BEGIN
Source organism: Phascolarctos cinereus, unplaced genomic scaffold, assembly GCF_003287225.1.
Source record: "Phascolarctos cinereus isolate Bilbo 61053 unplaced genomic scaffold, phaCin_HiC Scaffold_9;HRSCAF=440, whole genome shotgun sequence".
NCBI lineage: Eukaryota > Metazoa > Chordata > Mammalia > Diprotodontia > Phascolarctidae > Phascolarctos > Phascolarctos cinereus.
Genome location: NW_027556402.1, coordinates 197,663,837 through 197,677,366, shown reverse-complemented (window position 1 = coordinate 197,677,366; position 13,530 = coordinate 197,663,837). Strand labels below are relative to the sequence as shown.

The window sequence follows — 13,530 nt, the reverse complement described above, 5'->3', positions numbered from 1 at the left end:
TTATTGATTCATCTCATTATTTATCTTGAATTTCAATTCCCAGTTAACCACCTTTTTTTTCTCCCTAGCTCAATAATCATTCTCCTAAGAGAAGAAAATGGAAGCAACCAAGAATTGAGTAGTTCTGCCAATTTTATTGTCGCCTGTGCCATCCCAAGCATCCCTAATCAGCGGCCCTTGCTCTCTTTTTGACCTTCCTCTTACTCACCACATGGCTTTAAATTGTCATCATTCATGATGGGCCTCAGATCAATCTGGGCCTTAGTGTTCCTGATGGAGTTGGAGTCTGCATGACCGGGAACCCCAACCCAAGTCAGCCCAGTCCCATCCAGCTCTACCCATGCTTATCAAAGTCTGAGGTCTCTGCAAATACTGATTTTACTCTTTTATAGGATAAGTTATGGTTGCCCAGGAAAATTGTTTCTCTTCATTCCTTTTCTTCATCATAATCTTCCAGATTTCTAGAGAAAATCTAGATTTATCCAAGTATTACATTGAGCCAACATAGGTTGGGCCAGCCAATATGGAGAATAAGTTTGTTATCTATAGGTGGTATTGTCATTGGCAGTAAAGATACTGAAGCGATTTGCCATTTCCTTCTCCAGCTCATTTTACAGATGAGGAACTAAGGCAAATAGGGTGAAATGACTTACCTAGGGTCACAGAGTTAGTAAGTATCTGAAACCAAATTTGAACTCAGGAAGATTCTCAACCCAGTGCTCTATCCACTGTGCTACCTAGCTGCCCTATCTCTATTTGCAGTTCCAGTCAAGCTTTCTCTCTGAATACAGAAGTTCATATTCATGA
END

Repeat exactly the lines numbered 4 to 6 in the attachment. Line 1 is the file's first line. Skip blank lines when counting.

Genome location: NW_027556402.1, coordinates 197,663,837 through 197,677,366, shown reverse-complemented (window position 1 = coordinate 197,677,366; position 13,530 = coordinate 197,663,837). Strand labels below are relative to the sequence as shown.

The window sequence follows — 13,530 nt, the reverse complement described above, 5'->3', positions numbered from 1 at the left end:
TTATTGATTCATCTCATTATTTATCTTGAATTTCAATTCCCAGTTAACCACCTTTTTTTTCTCCCTAGCTCAATAATCATTCTCCTAAGAGAAGAAAATGGAAGCAACCAAGAATTGAGTAGTTCTGCCAATTTTATTGTCGCCTGTGCCATCCCAAGCATCCCTAATCAGCGGCCCTTGCTCTCTTTTTGACCTTCCTCTTACTCACCACATGGCTTTAAATTGTCATCATTCATGATGGGCCTCAGATCAATCTGGGCCTTAGTGTTCCTGATGGAGTTGGAGTCTGCATGACCGGGAACCCCAACCCAAGTCAGCCCAGTCCCATCCAGCTCTACCCATGCTTATCAAAGTCTGAGGTCTCTGCAAATACTGATTTTACTCTTTTATAGGATAAGTTATGGTTGCCCAGGAAAATTGTTTCTCTTCATTCCTTTTCTTCATCATAATCTTCCAGATTTCTAGAGAAAATCTAGATTTATCCAAGTATTACATTGAGCCAACATAGGTTGGGCCAGCCAATATGGAGAATAAGTTTGTTATCTATAGGTGGTATTGTCATTGGCAGTAAAGATACTGAAGCGATTTGCCATTTCCTTCTCCAGCTCATTTTACAGATGAGGAACTAAGGCAAATAGGGTGAAATGACTTACCTAGGGTCACAGAGTTAGTAAGTATCTGAAACCAAATTTGAACTCAGGAAGATTCTCAACCCAGTGCTCTATCCACTGTGCTACCTAGCTGCCCTATCTCTATTTGCAGTTCCAGTCAAGCTTTCTCTCTGAATACAGAAGTTCATATTCATGA